submitted by Ken Lavelle, MD, FACEP, NRP, BC-EMS, EMS Medical Director, Central Bucks EMS
Recently an ambulance was called to a local high school for a knee injury during a softball game. As it pulled into the parking lot, several parents saw that it was not using its “red lights and sirens” (RLS) and commented that they would never call this service for an ambulance because of this.
For decades, the prototypical view of an ambulance or a firetruck is it racing down the road with sirens screaming to get to some sort of emergency.
But the reality is, many of these calls are not true emergencies – where a few minutes will make a life or death difference in the outcome.
This might be an activated fire alarm at the local supermarket during the day, or the sprained knee in a softball player.
As we started doing research into the effects of the use of RLS, the findings were dramatic.
Per the National Highway Traffic Safety Administration, every year there are 4500 ambulance crashes and 33 deaths!
Seventy-five percent of these deaths were pedestrians or people in other vehicles that were struck, and a Denver study found that RLS accounted for 91% of all ambulance crashes.
What we must do is weigh this risk and benefit.
There is a risk in driving fast with RLS, but sometimes that risk is indicated based on the benefit to the patient.
Someone who is unconscious or not breathing, having chest pain or in cardiac arrest needs a rapid response.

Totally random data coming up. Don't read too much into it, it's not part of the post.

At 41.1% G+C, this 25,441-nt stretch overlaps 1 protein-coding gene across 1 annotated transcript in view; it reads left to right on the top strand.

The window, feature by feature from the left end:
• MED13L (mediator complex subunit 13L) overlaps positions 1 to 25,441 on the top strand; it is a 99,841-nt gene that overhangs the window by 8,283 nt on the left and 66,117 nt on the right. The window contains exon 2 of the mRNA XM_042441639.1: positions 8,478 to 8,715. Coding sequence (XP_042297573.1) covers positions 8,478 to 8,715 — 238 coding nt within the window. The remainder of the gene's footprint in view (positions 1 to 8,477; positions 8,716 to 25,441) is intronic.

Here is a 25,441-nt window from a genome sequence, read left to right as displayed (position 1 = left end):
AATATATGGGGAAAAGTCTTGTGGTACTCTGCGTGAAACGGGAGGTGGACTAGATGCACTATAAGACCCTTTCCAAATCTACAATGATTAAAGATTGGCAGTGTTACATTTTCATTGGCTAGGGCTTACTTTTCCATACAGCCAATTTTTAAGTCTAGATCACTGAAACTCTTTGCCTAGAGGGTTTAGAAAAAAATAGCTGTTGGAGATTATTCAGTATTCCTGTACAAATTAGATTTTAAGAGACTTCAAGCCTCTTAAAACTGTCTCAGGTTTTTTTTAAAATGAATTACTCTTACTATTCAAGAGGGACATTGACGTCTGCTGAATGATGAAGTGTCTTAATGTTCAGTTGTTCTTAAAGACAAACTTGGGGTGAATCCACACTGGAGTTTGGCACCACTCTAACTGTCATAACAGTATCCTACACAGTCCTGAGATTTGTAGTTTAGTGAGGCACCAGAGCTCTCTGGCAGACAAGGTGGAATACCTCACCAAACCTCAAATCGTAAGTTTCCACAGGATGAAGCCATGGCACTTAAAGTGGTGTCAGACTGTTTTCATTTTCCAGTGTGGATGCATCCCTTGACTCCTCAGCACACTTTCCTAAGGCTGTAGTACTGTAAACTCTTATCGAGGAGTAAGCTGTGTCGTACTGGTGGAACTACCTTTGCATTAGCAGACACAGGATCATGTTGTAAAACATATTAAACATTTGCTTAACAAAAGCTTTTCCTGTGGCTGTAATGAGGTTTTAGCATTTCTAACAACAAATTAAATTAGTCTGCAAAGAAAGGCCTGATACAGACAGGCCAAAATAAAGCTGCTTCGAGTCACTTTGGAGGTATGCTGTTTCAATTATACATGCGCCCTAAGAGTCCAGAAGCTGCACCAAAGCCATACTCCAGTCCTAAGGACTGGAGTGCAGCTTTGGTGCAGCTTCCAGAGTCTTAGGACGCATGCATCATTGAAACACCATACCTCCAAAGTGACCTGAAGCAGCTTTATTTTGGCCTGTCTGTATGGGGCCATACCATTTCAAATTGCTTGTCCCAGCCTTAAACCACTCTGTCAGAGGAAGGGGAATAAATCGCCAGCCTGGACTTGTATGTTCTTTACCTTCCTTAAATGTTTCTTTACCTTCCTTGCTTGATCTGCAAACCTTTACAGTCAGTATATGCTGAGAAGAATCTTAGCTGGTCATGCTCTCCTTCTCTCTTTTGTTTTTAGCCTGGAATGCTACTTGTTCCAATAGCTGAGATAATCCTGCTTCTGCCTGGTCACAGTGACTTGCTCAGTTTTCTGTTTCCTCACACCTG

But in patients with more basic complaints such as back pain, a fever, a headache or injuries from a minor car crash are unlikely to see any benefit at all from the use of RLS, but the risk to the public is present. Multiple research studies have found that the use of RLS only saves between one and four minutes in response time to the scene.
The dispatchers in the 911 center use an algorithm to evaluate the complaint and send the right resources in the right way.
If more information comes in while we are on the way, we will upgrade the response and use RLS.
Once on scene, the EMT or paramedic will evaluate the patient and decide again if RLS are needed to go to the hospital.
The vast majority do not – we can stabilize the patient, treat their pain or condition and transport safely without putting the public, ourselves or you at risk.
Not all EMS agencies and not all states are the same – some still use RLS for all responses despite the evidence of the risk.
But the next time you see an ambulance take a little longer to arrive at a less critical emergency call, instead of thinking, “What took them so long?” Instead perhaps say, “Thank you for arriving safety and being here to help us.”